Mateusz Morawiecki made the statement in Warsaw on Wednesday, Polish state news agency PAP reported.
Polish Prime Minister Mateusz Morawiecki PAP/Andrzej Lange
The prime minister told a news conference: “I instructed Deputy Prime Minister Henryk Kowalczyk to very quickly set out rules that will allow us to sell some of the grain that has accumulated in Poland, to sell it in North Africa and the Middle East, which was its original destination.”
He added: “I also instructed the deputy prime minister to introduce appropriate regulations that will allow us to limit the influx of Ukrainian grain to Poland.”
Morawiecki told reporters: “This grain is destabilising our market.”
PM urges EU to 'limit or block the import of Ukrainian grain into Poland'
He also urged the EU to take action, telling reporters: “We demand the use of all regulatory instruments - quotas, tariffs, which will limit or block the import of Ukrainian grain into Poland.”
Morawiecki also said he had agreed with the leaders of several countries bordering Ukraine to write to the head of the EU’s executive Commission, Ursula von der Leyen, to demand action.
Ukraine, which is one of the world’s largest grain exporters, had its Black Sea ports blocked following the Russian invasion in February last year and it found alternative shipping routes through Poland and Romania, the Reuters news agency reported.
Poland has admitted some 2.8 million tonnes of grain from Ukraine, according to public broadcaster Polish Radio’s IAR news agency.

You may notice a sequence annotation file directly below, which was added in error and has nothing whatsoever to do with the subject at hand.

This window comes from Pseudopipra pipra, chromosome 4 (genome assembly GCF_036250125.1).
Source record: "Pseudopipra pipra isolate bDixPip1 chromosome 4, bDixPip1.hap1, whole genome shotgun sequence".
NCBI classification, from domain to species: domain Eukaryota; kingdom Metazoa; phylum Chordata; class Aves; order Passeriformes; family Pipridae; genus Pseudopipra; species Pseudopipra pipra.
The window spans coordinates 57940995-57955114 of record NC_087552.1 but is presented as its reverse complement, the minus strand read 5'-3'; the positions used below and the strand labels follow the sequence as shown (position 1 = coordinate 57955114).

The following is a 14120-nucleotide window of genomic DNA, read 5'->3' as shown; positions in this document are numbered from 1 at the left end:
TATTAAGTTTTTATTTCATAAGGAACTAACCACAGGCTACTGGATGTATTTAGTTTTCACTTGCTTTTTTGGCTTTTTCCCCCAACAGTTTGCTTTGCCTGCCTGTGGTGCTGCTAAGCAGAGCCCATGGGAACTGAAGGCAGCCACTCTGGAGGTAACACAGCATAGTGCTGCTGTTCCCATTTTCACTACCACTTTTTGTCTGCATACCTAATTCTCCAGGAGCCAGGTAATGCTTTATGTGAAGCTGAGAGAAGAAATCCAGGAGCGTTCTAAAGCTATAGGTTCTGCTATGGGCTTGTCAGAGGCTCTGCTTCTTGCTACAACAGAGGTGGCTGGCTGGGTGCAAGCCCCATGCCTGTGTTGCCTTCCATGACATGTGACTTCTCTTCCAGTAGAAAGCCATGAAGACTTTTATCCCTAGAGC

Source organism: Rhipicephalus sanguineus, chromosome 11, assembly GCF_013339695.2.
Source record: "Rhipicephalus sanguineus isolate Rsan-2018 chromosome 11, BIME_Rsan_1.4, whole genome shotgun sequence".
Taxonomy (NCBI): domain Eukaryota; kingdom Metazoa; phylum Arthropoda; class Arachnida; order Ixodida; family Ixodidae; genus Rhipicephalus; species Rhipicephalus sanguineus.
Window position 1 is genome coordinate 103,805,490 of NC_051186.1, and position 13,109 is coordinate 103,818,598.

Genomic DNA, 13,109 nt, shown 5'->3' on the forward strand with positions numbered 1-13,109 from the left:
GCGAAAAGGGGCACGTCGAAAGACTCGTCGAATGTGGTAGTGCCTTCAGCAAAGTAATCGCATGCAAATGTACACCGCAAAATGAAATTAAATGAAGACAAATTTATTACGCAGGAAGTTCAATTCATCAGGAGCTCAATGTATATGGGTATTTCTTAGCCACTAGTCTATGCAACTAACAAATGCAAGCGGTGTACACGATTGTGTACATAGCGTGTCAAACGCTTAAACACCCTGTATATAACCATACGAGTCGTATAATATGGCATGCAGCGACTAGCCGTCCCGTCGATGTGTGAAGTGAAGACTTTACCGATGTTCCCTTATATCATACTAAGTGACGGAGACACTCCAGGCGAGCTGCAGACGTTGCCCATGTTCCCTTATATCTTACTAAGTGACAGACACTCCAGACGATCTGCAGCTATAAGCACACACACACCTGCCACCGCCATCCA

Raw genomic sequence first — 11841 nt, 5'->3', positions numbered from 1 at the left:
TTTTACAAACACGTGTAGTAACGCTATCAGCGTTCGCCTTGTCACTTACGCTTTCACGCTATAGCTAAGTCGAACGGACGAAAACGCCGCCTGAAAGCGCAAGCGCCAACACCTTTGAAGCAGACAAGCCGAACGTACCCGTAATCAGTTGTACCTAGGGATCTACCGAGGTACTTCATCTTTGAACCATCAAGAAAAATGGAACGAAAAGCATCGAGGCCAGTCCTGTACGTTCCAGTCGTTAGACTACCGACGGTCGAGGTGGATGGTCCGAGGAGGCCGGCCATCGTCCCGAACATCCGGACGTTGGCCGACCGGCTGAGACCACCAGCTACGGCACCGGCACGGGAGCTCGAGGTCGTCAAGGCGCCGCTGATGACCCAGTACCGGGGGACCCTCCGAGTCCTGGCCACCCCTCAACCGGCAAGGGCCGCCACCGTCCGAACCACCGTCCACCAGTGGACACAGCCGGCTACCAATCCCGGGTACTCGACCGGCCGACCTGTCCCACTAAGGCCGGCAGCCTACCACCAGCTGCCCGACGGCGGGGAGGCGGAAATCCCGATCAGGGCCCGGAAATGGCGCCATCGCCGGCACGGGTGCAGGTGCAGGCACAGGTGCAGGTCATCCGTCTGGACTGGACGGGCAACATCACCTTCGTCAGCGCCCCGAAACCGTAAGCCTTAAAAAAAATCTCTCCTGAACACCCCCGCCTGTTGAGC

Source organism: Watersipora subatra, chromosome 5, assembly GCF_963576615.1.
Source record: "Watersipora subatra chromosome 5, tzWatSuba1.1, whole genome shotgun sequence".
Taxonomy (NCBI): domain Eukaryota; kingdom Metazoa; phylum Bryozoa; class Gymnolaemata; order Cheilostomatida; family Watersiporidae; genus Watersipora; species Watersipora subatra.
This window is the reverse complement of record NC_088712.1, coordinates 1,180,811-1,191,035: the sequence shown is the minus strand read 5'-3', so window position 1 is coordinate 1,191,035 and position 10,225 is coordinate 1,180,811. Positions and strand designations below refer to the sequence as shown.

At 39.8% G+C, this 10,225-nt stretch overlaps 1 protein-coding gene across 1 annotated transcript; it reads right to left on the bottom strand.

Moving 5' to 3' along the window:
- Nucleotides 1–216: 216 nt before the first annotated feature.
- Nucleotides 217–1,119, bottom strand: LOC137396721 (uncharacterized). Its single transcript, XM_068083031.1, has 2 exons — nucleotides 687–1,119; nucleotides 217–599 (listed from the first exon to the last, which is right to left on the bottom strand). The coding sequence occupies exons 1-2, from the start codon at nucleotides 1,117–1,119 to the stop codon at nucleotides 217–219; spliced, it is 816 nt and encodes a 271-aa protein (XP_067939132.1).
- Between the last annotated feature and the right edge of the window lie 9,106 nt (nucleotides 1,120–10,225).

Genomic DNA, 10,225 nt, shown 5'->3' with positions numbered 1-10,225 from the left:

Due to logistics bottlenecks, large quantities of Ukrainian grain, which is cheaper than that produced in the EU, remain in central European countries, hurting prices and sales of local farmers, Reuters reported.
Poland to ask EU 'to employ protective clause'
Kowalczyk, who is also Poland’s agriculture minister, said on Wednesday night that Poland would ask Brussels "to employ a protective clause with regard to grain imports to Poland from Ukraine, in order to restore tariffs."
The current rules, which lift all import restrictions, “provide for such a clause that can be introduced in a situation where there is market disturbance,” Kowalczyk told reporters after talks with farmers’ representatives, adding that Poland would encourage Slovakia, Romania, Hungary and Bulgaria to take a similar move.
Compensation for farmers
So far, some PLN 1.1 billion (EUR 230 million) has been pledged to help compensate Polish farmers for their losses caused by the influx of Ukrainian grain, including a PLN 600 million (EUR 128 million) aid programme approved by the European Commission on Monday, Reuters reported.
Kowalczyk said on Wednesday that “the government is willing to ask the European Commission for further compensation of these losses,” adding that “they have to be calculated and documented,” the PAP news agency reported.
Thursday is day 400 of Russia’s war on Ukraine.
Source: IAR, PAP, Reuters